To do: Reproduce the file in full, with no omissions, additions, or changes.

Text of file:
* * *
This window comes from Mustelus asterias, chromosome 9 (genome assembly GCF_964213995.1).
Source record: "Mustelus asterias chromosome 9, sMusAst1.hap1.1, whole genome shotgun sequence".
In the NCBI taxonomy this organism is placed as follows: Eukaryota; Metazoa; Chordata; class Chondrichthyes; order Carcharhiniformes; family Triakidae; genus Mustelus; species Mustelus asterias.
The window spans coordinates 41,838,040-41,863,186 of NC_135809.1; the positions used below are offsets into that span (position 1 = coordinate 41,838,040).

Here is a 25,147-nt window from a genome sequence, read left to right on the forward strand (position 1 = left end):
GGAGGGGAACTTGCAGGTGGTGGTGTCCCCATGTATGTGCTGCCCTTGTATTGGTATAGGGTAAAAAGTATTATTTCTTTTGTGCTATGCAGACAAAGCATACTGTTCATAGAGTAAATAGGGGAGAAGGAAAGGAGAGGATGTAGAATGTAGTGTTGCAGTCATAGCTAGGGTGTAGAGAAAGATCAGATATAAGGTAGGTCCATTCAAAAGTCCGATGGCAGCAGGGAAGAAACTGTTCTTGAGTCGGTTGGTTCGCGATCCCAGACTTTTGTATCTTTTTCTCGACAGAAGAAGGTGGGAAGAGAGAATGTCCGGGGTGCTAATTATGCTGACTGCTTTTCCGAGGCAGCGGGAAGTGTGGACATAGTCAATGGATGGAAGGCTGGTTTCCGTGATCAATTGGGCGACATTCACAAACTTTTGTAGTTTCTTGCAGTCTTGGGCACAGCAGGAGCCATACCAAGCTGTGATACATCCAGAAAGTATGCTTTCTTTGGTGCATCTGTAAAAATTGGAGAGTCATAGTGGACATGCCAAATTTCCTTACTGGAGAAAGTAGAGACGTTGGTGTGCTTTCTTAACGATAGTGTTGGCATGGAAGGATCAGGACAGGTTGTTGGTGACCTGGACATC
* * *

This window comes from Mustelus asterias, chromosome 9 (genome assembly GCF_964213995.1).
Source record: "Mustelus asterias chromosome 9, sMusAst1.hap1.1, whole genome shotgun sequence".
In the NCBI taxonomy this organism is placed as follows: Eukaryota; Metazoa; Chordata; class Chondrichthyes; order Carcharhiniformes; family Triakidae; genus Mustelus; species Mustelus asterias.
The window spans coordinates 41,838,040-41,863,186 of NC_135809.1; the positions used below are offsets into that span (position 1 = coordinate 41,838,040).

Here is a 25,147-nt window from a genome sequence, read left to right on the forward strand (position 1 = left end):
GGAGGGGAACTTGCAGGTGGTGGTGTCCCCATGTATGTGCTGCCCTTGTATTGGTATAGGGTAAAAAGTATTATTTCTTTTGTGCTATGCAGACAAAGCATACTGTTCATAGAGTAAATAGGGGAGAAGGAAAGGAGAGGATGTAGAATGTAGTGTTGCAGTCATAGCTAGGGTGTAGAGAAAGATCAGATATAAGGTAGGTCCATTCAAAAGTCCGATGGCAGCAGGGAAGAAACTGTTCTTGAGTCGGTTGGTTCGCGATCCCAGACTTTTGTATCTTTTTCTCGACAGAAGAAGGTGGGAAGAGAGAATGTCCGGGGTGCTAATTATGCTGACTGCTTTTCCGAGGCAGCGGGAAGTGTGGACATAGTCAATGGATGGAAGGCTGGTTTCCGTGATCAATTGGGCGACATTCACAAACTTTTGTAGTTTCTTGCAGTCTTGGGCACAGCAGGAGCCATACCAAGCTGTGATACATCCAGAAAGTATGCTTTCTTTGGTGCATCTGTAAAAATTGGAGAGTCATAGTGGACATGCCAAATTTCCTTACTGGAGAAAGTAGAGACGTTGGTGTGCTTTCTTAACGATAGTGTTGGCATGGAAGGATCAGGACAGGTTGTTGGTGACCTGGACATC